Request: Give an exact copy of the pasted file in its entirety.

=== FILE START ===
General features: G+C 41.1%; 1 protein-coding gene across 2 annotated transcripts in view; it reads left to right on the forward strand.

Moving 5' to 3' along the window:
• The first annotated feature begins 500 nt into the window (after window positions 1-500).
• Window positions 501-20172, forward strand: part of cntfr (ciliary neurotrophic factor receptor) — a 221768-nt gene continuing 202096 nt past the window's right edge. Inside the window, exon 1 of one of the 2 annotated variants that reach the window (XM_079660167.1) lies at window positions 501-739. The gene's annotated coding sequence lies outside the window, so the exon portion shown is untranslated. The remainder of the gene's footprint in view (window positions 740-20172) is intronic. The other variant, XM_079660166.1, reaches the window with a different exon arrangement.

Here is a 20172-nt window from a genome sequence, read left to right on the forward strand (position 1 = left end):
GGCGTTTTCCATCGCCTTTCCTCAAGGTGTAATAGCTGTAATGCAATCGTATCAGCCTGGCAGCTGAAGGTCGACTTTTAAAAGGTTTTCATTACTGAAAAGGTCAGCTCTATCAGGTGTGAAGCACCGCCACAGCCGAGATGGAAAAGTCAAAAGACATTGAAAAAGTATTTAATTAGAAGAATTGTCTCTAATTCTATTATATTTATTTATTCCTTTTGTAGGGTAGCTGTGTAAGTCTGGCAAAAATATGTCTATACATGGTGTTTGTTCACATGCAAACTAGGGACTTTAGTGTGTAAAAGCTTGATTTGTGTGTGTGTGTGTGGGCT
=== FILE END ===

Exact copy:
General features: G+C 41.1%; 1 protein-coding gene across 2 annotated transcripts in view; it reads left to right on the forward strand.

Moving 5' to 3' along the window:
• The first annotated feature begins 500 nt into the window (after window positions 1-500).
• Window positions 501-20172, forward strand: part of cntfr (ciliary neurotrophic factor receptor) — a 221768-nt gene continuing 202096 nt past the window's right edge. Inside the window, exon 1 of one of the 2 annotated variants that reach the window (XM_079660167.1) lies at window positions 501-739. The gene's annotated coding sequence lies outside the window, so the exon portion shown is untranslated. The remainder of the gene's footprint in view (window positions 740-20172) is intronic. The other variant, XM_079660166.1, reaches the window with a different exon arrangement.

Here is a 20172-nt window from a genome sequence, read left to right on the forward strand (position 1 = left end):
GGCGTTTTCCATCGCCTTTCCTCAAGGTGTAATAGCTGTAATGCAATCGTATCAGCCTGGCAGCTGAAGGTCGACTTTTAAAAGGTTTTCATTACTGAAAAGGTCAGCTCTATCAGGTGTGAAGCACCGCCACAGCCGAGATGGAAAAGTCAAAAGACATTGAAAAAGTATTTAATTAGAAGAATTGTCTCTAATTCTATTATATTTATTTATTCCTTTTGTAGGGTAGCTGTGTAAGTCTGGCAAAAATATGTCTATACATGGTGTTTGTTCACATGCAAACTAGGGACTTTAGTGTGTAAAAGCTTGATTTGTGTGTGTGTGTGTGGGCT